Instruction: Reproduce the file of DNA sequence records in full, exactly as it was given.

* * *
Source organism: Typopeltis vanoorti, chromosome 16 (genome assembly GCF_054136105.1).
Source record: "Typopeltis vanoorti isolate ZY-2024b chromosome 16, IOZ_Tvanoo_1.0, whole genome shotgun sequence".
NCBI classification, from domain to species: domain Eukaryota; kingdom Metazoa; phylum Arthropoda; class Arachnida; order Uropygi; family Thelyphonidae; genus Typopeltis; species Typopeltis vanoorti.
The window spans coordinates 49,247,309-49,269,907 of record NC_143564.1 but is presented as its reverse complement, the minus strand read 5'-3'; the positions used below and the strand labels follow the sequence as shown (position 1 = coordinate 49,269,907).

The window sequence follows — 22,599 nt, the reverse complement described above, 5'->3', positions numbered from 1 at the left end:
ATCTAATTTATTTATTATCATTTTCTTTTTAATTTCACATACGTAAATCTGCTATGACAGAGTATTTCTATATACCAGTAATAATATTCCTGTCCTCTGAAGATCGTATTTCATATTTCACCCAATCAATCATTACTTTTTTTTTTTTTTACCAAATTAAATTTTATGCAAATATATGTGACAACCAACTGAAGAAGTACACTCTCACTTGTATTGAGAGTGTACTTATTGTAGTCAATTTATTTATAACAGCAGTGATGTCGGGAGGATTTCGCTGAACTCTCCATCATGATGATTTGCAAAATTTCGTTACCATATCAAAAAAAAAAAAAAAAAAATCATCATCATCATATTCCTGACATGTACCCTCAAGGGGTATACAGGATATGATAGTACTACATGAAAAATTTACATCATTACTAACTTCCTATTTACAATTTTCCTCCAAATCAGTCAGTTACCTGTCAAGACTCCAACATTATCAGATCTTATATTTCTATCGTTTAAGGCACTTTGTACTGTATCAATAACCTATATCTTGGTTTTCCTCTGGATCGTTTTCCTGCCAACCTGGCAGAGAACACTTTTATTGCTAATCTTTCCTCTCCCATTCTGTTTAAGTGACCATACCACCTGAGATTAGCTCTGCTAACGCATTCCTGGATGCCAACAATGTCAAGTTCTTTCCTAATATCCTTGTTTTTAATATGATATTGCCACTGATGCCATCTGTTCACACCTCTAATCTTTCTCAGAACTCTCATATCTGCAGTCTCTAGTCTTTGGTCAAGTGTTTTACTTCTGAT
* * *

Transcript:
Source organism: Typopeltis vanoorti, chromosome 16 (genome assembly GCF_054136105.1).
Source record: "Typopeltis vanoorti isolate ZY-2024b chromosome 16, IOZ_Tvanoo_1.0, whole genome shotgun sequence".
NCBI classification, from domain to species: domain Eukaryota; kingdom Metazoa; phylum Arthropoda; class Arachnida; order Uropygi; family Thelyphonidae; genus Typopeltis; species Typopeltis vanoorti.
The window spans coordinates 49,247,309-49,269,907 of record NC_143564.1 but is presented as its reverse complement, the minus strand read 5'-3'; the positions used below and the strand labels follow the sequence as shown (position 1 = coordinate 49,269,907).

The window sequence follows — 22,599 nt, the reverse complement described above, 5'->3', positions numbered from 1 at the left end:
ATCTAATTTATTTATTATCATTTTCTTTTTAATTTCACATACGTAAATCTGCTATGACAGAGTATTTCTATATACCAGTAATAATATTCCTGTCCTCTGAAGATCGTATTTCATATTTCACCCAATCAATCATTACTTTTTTTTTTTTTTACCAAATTAAATTTTATGCAAATATATGTGACAACCAACTGAAGAAGTACACTCTCACTTGTATTGAGAGTGTACTTATTGTAGTCAATTTATTTATAACAGCAGTGATGTCGGGAGGATTTCGCTGAACTCTCCATCATGATGATTTGCAAAATTTCGTTACCATATCAAAAAAAAAAAAAAAAAAATCATCATCATCATATTCCTGACATGTACCCTCAAGGGGTATACAGGATATGATAGTACTACATGAAAAATTTACATCATTACTAACTTCCTATTTACAATTTTCCTCCAAATCAGTCAGTTACCTGTCAAGACTCCAACATTATCAGATCTTATATTTCTATCGTTTAAGGCACTTTGTACTGTATCAATAACCTATATCTTGGTTTTCCTCTGGATCGTTTTCCTGCCAACCTGGCAGAGAACACTTTTATTGCTAATCTTTCCTCTCCCATTCTGTTTAAGTGACCATACCACCTGAGATTAGCTCTGCTAACGCATTCCTGGATGCCAACAATGTCAAGTTCTTTCCTAATATCCTTGTTTTTAATATGATATTGCCACTGATGCCATCTGTTCACACCTCTAATCTTTCTCAGAACTCTCATATCTGCAGTCTCTAGTCTTTGGTCAAGTGTTTTACTTCTGAT